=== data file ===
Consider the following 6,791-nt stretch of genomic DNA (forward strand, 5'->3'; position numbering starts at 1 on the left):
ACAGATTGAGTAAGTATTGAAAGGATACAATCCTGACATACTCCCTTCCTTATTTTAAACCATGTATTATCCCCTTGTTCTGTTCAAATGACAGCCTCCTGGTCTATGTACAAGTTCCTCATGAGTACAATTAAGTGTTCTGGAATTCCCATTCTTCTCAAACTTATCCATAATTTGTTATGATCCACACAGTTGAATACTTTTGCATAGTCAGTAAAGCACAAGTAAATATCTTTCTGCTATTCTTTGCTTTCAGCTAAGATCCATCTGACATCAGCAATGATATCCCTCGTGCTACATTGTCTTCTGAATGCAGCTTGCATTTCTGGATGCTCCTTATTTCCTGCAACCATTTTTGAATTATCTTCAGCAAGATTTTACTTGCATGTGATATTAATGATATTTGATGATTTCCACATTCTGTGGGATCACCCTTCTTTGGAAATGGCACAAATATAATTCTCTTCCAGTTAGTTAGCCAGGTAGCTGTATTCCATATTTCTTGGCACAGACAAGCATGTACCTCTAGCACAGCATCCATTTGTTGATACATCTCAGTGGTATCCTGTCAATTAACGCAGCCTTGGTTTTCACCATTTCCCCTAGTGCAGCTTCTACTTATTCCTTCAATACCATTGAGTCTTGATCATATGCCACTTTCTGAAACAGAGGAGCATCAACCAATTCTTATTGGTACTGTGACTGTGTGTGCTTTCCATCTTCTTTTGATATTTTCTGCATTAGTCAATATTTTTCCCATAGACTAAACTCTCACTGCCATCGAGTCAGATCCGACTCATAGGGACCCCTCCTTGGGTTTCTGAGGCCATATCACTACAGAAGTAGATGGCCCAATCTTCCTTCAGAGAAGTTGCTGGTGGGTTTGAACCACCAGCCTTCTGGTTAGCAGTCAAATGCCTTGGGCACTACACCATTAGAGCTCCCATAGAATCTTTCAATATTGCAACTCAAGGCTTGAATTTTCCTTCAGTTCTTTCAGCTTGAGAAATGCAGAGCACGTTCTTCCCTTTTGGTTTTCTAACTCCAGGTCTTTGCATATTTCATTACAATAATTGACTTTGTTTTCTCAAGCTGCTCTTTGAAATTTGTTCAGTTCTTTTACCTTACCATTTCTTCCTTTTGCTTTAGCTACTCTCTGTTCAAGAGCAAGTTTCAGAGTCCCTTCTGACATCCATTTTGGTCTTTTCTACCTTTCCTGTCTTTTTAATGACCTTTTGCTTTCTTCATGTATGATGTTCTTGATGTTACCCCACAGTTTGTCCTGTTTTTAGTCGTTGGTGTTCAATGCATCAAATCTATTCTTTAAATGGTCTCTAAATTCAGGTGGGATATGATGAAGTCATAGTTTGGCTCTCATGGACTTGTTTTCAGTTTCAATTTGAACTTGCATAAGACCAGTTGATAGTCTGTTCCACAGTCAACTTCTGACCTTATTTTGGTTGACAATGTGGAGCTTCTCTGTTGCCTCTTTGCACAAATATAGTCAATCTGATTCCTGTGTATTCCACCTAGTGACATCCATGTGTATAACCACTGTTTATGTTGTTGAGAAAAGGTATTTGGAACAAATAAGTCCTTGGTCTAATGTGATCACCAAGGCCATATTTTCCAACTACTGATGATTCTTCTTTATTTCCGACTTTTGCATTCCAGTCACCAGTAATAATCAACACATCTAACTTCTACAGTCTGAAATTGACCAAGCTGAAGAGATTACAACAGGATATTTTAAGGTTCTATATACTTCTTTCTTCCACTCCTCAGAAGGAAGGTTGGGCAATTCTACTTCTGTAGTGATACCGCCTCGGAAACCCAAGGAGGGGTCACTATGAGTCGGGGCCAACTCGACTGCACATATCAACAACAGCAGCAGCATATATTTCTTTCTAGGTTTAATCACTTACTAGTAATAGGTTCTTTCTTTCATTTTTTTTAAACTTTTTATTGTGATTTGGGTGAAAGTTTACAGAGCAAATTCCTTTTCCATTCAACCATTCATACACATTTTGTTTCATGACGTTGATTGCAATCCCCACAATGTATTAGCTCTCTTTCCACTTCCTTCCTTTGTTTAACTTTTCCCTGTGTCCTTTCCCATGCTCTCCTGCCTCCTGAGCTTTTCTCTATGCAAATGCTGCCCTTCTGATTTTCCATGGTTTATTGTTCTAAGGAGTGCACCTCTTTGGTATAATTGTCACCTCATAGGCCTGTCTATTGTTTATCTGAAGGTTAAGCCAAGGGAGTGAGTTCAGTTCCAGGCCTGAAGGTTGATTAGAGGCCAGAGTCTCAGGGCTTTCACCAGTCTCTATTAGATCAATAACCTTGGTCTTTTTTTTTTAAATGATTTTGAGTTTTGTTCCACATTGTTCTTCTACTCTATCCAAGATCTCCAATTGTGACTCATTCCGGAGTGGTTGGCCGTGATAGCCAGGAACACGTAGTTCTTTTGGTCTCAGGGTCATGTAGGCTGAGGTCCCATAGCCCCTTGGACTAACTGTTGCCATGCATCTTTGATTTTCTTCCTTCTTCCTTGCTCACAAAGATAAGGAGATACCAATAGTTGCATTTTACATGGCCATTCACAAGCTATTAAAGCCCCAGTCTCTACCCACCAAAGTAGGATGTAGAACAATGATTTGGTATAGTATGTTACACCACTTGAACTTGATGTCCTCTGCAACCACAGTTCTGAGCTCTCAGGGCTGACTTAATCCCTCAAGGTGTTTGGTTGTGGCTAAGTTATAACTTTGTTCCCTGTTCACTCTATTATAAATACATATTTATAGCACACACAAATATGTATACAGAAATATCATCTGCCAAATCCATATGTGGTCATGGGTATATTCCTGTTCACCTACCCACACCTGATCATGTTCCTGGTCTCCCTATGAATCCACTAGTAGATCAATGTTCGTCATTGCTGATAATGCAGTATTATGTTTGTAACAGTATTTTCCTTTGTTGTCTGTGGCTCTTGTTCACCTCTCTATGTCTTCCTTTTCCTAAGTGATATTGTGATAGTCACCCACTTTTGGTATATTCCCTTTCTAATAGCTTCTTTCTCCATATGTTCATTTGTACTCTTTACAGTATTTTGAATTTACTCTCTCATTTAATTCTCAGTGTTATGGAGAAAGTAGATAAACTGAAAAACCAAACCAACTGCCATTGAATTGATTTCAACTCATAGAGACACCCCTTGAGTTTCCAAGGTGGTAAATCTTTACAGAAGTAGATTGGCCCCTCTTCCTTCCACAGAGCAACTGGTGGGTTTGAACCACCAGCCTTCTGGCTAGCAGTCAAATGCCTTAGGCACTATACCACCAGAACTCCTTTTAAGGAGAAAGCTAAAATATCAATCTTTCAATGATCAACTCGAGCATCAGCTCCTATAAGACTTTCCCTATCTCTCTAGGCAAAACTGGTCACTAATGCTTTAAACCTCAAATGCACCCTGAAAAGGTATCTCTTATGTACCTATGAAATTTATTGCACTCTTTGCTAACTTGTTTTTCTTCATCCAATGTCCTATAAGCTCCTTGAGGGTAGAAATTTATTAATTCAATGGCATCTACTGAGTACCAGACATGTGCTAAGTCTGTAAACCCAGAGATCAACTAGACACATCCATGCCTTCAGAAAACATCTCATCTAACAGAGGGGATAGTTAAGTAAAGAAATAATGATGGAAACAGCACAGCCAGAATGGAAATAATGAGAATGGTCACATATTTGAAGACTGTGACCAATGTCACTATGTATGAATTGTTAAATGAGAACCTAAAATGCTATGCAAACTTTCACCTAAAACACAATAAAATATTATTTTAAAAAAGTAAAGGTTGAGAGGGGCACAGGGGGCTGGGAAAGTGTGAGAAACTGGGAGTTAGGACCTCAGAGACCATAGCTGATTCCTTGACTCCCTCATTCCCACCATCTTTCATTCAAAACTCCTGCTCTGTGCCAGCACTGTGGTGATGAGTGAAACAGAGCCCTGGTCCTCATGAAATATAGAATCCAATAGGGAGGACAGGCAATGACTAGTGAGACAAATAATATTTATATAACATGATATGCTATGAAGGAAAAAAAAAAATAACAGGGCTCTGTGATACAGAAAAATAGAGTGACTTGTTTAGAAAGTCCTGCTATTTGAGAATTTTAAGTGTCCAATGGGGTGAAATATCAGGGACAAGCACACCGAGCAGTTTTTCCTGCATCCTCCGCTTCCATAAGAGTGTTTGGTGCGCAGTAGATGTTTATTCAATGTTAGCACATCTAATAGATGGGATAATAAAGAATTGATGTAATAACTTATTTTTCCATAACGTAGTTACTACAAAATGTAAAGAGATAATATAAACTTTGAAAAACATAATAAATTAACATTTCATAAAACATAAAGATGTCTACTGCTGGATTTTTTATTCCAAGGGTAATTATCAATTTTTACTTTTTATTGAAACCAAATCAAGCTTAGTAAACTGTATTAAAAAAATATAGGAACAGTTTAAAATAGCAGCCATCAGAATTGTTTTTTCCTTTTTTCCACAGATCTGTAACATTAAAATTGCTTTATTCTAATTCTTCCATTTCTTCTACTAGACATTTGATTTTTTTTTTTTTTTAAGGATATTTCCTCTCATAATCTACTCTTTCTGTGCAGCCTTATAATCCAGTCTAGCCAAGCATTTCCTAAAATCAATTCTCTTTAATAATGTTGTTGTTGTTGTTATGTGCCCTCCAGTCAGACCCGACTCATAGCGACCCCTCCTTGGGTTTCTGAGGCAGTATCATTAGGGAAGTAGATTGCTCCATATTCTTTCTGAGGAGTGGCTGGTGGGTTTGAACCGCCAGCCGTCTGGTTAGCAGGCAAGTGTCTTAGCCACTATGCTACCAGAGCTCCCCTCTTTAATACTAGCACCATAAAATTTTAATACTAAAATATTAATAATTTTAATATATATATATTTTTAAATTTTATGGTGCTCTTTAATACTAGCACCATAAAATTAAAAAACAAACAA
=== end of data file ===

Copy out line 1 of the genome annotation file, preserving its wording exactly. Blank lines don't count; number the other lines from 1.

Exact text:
Consider the following 6,791-nt stretch of genomic DNA (forward strand, 5'->3'; position numbering starts at 1 on the left):